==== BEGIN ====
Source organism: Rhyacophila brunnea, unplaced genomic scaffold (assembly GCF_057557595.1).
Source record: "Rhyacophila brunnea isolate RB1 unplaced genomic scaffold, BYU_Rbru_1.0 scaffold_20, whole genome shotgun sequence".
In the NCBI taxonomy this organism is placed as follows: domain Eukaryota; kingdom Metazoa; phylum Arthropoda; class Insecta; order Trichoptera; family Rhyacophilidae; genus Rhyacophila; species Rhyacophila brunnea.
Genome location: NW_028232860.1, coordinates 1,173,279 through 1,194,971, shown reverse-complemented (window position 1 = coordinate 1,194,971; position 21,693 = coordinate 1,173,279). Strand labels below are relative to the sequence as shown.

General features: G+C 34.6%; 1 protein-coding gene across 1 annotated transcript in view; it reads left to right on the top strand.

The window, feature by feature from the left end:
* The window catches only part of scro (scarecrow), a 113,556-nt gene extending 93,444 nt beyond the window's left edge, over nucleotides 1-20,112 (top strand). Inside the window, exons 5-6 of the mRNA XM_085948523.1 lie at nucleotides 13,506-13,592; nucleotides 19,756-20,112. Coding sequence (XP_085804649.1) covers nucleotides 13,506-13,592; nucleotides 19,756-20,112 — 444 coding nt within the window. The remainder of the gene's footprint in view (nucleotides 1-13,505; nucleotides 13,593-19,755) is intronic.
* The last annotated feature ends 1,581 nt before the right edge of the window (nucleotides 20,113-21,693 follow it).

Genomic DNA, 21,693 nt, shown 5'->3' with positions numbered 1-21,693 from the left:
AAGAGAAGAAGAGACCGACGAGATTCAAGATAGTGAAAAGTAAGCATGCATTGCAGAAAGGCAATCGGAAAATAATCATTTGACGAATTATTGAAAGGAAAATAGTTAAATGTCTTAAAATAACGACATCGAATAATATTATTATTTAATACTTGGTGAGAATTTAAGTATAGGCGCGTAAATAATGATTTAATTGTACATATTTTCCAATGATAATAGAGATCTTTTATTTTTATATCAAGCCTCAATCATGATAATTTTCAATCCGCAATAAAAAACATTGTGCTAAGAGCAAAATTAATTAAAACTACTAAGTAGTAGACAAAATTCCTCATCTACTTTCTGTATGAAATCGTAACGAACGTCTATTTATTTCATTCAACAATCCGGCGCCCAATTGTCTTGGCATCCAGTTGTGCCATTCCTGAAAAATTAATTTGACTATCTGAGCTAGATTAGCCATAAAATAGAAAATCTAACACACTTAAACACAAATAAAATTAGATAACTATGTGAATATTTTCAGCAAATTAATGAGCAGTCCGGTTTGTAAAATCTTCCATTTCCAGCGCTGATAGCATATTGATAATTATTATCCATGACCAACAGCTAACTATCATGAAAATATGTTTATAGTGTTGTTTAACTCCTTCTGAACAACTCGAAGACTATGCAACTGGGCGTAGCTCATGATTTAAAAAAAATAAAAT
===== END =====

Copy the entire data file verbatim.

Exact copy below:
Source organism: Rhyacophila brunnea, unplaced genomic scaffold (assembly GCF_057557595.1).
Source record: "Rhyacophila brunnea isolate RB1 unplaced genomic scaffold, BYU_Rbru_1.0 scaffold_20, whole genome shotgun sequence".
In the NCBI taxonomy this organism is placed as follows: domain Eukaryota; kingdom Metazoa; phylum Arthropoda; class Insecta; order Trichoptera; family Rhyacophilidae; genus Rhyacophila; species Rhyacophila brunnea.
Genome location: NW_028232860.1, coordinates 1,173,279 through 1,194,971, shown reverse-complemented (window position 1 = coordinate 1,194,971; position 21,693 = coordinate 1,173,279). Strand labels below are relative to the sequence as shown.

General features: G+C 34.6%; 1 protein-coding gene across 1 annotated transcript in view; it reads left to right on the top strand.

The window, feature by feature from the left end:
* The window catches only part of scro (scarecrow), a 113,556-nt gene extending 93,444 nt beyond the window's left edge, over nucleotides 1-20,112 (top strand). Inside the window, exons 5-6 of the mRNA XM_085948523.1 lie at nucleotides 13,506-13,592; nucleotides 19,756-20,112. Coding sequence (XP_085804649.1) covers nucleotides 13,506-13,592; nucleotides 19,756-20,112 — 444 coding nt within the window. The remainder of the gene's footprint in view (nucleotides 1-13,505; nucleotides 13,593-19,755) is intronic.
* The last annotated feature ends 1,581 nt before the right edge of the window (nucleotides 20,113-21,693 follow it).

Genomic DNA, 21,693 nt, shown 5'->3' with positions numbered 1-21,693 from the left:
AAGAGAAGAAGAGACCGACGAGATTCAAGATAGTGAAAAGTAAGCATGCATTGCAGAAAGGCAATCGGAAAATAATCATTTGACGAATTATTGAAAGGAAAATAGTTAAATGTCTTAAAATAACGACATCGAATAATATTATTATTTAATACTTGGTGAGAATTTAAGTATAGGCGCGTAAATAATGATTTAATTGTACATATTTTCCAATGATAATAGAGATCTTTTATTTTTATATCAAGCCTCAATCATGATAATTTTCAATCCGCAATAAAAAACATTGTGCTAAGAGCAAAATTAATTAAAACTACTAAGTAGTAGACAAAATTCCTCATCTACTTTCTGTATGAAATCGTAACGAACGTCTATTTATTTCATTCAACAATCCGGCGCCCAATTGTCTTGGCATCCAGTTGTGCCATTCCTGAAAAATTAATTTGACTATCTGAGCTAGATTAGCCATAAAATAGAAAATCTAACACACTTAAACACAAATAAAATTAGATAACTATGTGAATATTTTCAGCAAATTAATGAGCAGTCCGGTTTGTAAAATCTTCCATTTCCAGCGCTGATAGCATATTGATAATTATTATCCATGACCAACAGCTAACTATCATGAAAATATGTTTATAGTGTTGTTTAACTCCTTCTGAACAACTCGAAGACTATGCAACTGGGCGTAGCTCATGATTTAAAAAAAATAAAAT